The President of the Russian Federation
Vladimir Vladimirovich Putin
23, Ilyinka Street,
January 27, 2014
Dear Mr. President –
On a cold January day in 1945, Swedish diplomat Raoul Wallenberg embarked on a trip to contact the victorious Soviet forces that had liberated Hungary from a brutal Nazi occupation.
During the previous ten months, three-quarters of the country’s Jewish population – more than 500,000 people – had been rounded up and viciously murdered. Only in the capital city of Budapest about 100,000 Jews had managed to survive, under the protection of the diplomatic representations from neutral countries like Sweden, Switzerland, Spain and the Vatican.
Raoul Wallenberg’s actions during the height of the violence, from October 1944 – January 1945, are proof of his extraordinary spirit. Countless witnesses have testified that they owed their lives in large part to his personal courage and organizational talents, which merged the widespread efforts of the Hungarian resistance into an extraordinarily effective rescue apparatus.
Instead of finding a friendly welcome and the hoped for assistance from Soviet authorities, Wallenberg and his driver, Vilmos Langfelder, were detained and transferred to Moscow, never to be seen again.
This year, the world commemorates the 70th anniversary of the Hungarian Holocaust and by January 2015, seven decades will have passed since Raoul Wallenberg disappeared in the Soviet Union.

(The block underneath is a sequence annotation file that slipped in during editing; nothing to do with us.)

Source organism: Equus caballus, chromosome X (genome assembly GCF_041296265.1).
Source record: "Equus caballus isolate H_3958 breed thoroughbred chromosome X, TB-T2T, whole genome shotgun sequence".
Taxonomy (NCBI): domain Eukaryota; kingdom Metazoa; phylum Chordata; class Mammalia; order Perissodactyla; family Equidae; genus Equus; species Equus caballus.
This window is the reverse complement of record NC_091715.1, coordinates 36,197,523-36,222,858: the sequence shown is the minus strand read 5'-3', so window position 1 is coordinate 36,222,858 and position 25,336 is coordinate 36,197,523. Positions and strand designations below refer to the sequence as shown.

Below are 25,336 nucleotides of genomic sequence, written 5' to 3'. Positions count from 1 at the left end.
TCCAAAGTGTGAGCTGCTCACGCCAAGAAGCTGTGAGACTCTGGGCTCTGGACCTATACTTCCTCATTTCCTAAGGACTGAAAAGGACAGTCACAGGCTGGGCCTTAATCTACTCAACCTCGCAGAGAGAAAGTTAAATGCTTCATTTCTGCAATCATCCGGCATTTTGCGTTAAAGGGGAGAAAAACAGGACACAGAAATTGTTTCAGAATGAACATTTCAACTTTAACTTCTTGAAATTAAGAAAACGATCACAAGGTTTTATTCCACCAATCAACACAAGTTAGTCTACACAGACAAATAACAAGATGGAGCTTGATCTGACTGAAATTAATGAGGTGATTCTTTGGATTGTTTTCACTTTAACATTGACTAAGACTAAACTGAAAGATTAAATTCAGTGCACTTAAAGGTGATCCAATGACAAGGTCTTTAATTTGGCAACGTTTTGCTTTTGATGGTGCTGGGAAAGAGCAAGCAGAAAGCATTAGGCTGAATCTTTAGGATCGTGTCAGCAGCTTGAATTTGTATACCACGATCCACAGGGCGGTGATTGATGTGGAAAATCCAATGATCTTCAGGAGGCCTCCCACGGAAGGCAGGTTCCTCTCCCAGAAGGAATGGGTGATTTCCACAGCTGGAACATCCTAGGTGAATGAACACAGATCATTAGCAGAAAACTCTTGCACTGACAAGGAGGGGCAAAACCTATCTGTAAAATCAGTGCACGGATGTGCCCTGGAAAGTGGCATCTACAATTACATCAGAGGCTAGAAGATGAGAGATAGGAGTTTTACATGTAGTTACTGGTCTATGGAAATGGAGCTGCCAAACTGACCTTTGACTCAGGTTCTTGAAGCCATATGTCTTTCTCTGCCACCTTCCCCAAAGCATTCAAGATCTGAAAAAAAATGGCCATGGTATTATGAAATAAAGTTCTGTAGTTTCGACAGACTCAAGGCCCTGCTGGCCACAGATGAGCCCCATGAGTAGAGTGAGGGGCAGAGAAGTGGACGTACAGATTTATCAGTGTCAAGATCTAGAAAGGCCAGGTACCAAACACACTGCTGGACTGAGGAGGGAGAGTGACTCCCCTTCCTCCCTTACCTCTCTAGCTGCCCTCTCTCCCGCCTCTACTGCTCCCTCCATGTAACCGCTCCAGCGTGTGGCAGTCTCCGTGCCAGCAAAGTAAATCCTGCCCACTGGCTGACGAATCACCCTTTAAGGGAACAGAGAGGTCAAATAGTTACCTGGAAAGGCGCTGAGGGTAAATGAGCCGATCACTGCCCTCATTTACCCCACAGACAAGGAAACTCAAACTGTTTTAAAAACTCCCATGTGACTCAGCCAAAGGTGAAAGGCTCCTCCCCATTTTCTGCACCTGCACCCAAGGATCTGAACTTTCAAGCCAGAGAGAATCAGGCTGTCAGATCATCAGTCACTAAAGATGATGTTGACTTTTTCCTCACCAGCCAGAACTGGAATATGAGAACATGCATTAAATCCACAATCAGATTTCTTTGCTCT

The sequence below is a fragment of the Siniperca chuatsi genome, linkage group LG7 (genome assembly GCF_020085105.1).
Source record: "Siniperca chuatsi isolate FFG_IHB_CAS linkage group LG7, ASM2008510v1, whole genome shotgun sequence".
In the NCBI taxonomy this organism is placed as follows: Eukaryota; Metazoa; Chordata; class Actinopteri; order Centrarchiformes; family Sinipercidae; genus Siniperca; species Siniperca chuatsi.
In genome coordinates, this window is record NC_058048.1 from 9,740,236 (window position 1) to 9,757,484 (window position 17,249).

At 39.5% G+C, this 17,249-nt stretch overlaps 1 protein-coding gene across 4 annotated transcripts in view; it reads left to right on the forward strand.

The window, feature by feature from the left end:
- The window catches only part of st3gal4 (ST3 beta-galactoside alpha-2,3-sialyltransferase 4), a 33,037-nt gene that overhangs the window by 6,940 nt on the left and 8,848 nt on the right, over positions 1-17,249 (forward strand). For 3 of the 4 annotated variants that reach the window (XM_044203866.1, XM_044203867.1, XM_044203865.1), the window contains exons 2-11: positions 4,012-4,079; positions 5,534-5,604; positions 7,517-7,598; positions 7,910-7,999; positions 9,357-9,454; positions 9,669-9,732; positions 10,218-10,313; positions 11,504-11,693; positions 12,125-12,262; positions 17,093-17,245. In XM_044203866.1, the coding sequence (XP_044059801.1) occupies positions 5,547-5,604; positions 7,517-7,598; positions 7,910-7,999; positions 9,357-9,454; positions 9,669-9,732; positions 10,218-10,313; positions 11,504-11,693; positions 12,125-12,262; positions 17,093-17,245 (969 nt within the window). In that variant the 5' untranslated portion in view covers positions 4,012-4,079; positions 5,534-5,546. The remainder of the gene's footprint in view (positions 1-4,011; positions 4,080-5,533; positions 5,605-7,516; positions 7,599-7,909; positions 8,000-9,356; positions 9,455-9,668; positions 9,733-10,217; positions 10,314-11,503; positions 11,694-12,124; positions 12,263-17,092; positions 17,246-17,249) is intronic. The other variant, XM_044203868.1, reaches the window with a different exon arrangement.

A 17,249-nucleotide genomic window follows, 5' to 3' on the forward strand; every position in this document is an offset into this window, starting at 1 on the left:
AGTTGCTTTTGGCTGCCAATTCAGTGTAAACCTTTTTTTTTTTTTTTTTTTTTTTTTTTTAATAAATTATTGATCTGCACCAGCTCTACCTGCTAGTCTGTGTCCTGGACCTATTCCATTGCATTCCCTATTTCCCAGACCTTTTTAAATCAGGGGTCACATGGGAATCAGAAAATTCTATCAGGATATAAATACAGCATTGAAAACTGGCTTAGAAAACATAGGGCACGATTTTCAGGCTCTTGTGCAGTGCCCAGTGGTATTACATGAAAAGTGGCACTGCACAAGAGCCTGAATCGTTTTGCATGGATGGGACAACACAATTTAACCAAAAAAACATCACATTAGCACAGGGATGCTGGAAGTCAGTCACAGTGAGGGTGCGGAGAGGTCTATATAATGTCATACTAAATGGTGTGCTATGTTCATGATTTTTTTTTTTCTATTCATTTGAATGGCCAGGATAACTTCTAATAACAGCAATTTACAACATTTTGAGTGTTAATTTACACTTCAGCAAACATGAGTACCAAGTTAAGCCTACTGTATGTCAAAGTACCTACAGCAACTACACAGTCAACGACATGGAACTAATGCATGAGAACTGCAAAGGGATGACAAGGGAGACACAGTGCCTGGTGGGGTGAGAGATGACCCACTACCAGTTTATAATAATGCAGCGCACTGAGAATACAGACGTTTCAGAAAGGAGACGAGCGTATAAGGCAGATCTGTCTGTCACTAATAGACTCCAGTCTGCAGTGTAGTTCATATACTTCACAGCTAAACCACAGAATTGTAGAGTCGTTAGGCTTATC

Although the Soviet state ceased to exist more than twenty years ago, we, his family, still have not received answers to our most pressing questions:
Why was Raoul Wallenberg arrested and why was he never released? And what exactly happened to him in the summer of 1947, after his trail breaks off in Moscow’s Lubyanka Prison?
As early as 1990/1, an International Commission, led by my husband (Raoul’s brother) Guy von Dardel, working closely with Russian experts and officials, was able to confirm that both Raoul Wallenberg and Vilmos Langfelder had been imprisoned in the Soviet Union during 1945-47.
Later, a bilateral Swedish-Russian Working Group that investigated the Wallenberg case from 1991-2001 managed to expand on these findings, but concluded its investigation without obtaining full clarity about Raoul’s fate.
Since 2001, new documentation has emerged from Russian archives that previously had not been shared with researchers. Among other things, these documents raise the important question if Raoul could have been held as a “Prisoner no. 7”, in the Lubyanka Prison in 1947; and if he possibly remained there some time after July 17, 1947, his alleged date of death (according to Soviet authorities).
Just recently we learned that, contrary to previous claims, the investigation records of Raoul Wallenberg’s longtime cellmate, the German diplomat Willy Rödel, have been largely preserved. This fact and other archival data strongly suggest that similar investigative material was also created in Raoul’s case, and that some of this documentation may continue to exist to this day.
In May 2012, the Russian Ministry of Foreign Affairs (MID) released almost all of the previously classified cipher cable traffic between the Soviet Embassy, Stockholm and the Soviet Foreign Ministry from 1944-47. These telegrams have provided added insights into the Soviet government’s early handling of the Wallenberg case.
The emergence of this new information underscores the fact that important material with direct relevance to the question of Raoul Wallenberg’s fate continues to be found in Russian archival collections.
Unfortunately, independent researchers have so far not been allowed uncensored access to many of these and other essential files, most of which have remained classified, some in violation of current Russian law and international agreements.
The withheld material includes papers that could help to properly identify “Prisoner no. 7” who was interrogated in Lubyanka Prison on July 23, 1947 and who, according to archivists of the Russian Federal Security Service (FSB), may have been Raoul Wallenberg.